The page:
Right now, the maps are drawn entirely by politicians. No one else gets a say. So, ballot proposal to end gerrymandering in Michigan only, according to you, has a risk of increasing the Integrity of the process, because it puts it in the hands of people who are not politicians. You know, the ones you You know, the ones you admit have a shot of having any integrity.

But, let's not forget the most important part of the quote we mentioned, transparency. Right now, as you said the legislature is exempt from FOIA and the Open Meetings Act. The proposal mandates that all redistricting meetings are open to the public. The system cannot get less transparent than the status quo, or more transparent then the proposal brought to the ballot by Voters Not Politicians and 425,000 Michiganders.

Diana Wallis
Mon, 07/16/2018 - 12:58pm

Kevin Grand: To be an informed voter on this issue, please go to VotersNotPoliticians.com. It is a non-partisan, grassroots organization. To be non-partisan means the members, no matter their personal political beliefs, are choosing to leave partisanship out of their activities on behalf of the greater good. Perhaps, when you understand the proposal better, you'll want to volunteer to help us educate voters--you can sign up online for that.

The process of choosing the commission is spelled out very carefully in the ballot proposal. It seems complicated because there are numerous steps--but the steps are specified very clearly. The goal is to achieve a randomly selected commission that cannot be manipulated by the political parties. There will be 4 Republicans, 4 Democrats, and 5 "independents"--people not aligned with either party. The process will be out in the open; public meetings will give opportunity for comment and discussion before maps are finalized, rather than the current process that takes place completely out of the public eye, which allows the decision makers to benefit themselves and their partisan agenda.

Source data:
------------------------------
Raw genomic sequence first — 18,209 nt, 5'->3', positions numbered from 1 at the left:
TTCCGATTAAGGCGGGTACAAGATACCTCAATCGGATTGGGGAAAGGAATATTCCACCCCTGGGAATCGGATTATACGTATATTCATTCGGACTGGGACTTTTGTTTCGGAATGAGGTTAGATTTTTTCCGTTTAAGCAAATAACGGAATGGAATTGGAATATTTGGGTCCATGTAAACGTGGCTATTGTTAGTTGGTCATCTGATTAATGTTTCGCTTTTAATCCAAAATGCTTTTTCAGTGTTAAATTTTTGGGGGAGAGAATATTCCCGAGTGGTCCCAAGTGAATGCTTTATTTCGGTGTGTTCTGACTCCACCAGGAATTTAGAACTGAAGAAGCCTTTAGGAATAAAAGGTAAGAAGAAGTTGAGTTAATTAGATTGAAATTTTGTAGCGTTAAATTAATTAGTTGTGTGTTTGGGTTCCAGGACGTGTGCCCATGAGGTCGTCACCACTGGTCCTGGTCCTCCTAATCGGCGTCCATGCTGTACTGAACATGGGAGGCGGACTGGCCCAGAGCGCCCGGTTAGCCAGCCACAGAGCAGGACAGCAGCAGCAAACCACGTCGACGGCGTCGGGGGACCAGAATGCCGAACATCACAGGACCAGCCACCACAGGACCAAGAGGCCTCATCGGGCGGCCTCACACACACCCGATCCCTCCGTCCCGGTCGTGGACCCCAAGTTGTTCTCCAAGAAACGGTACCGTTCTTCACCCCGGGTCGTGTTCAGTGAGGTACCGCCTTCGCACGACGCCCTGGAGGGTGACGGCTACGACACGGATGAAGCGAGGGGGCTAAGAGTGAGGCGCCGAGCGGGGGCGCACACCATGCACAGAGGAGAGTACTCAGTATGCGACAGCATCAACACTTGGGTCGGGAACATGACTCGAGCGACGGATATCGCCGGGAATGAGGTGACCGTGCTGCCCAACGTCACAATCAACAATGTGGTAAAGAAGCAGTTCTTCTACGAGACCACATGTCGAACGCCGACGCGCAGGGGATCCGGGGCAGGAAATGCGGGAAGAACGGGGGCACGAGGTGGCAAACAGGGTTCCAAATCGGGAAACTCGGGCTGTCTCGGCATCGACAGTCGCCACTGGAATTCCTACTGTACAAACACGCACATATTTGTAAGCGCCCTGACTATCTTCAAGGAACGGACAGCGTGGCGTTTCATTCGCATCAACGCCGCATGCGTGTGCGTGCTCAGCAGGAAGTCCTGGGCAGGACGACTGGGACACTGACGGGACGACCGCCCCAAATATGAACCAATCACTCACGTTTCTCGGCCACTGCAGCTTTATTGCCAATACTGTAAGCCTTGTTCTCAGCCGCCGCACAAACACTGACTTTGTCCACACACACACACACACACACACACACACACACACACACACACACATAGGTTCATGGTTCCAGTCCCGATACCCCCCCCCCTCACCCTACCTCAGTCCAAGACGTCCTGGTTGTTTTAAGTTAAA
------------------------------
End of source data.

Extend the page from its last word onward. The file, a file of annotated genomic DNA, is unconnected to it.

Join us! Help create the Independent Citizens Redistricting Commission--impartial, transparent, fair.

Kevin Grand
Mon, 07/16/2018 - 3:59pm

Ms. Wallis,

I have gone to your website (I even knew exactly where to go to get the portion I linked above).

The major problem with your premise is that you are asking for the impossible for it to really work as promised, vis-à-vis how do you unquestionably determine if someone is truly independent?

Random drawing?

Anyone can claim a party (or no party) affiliation.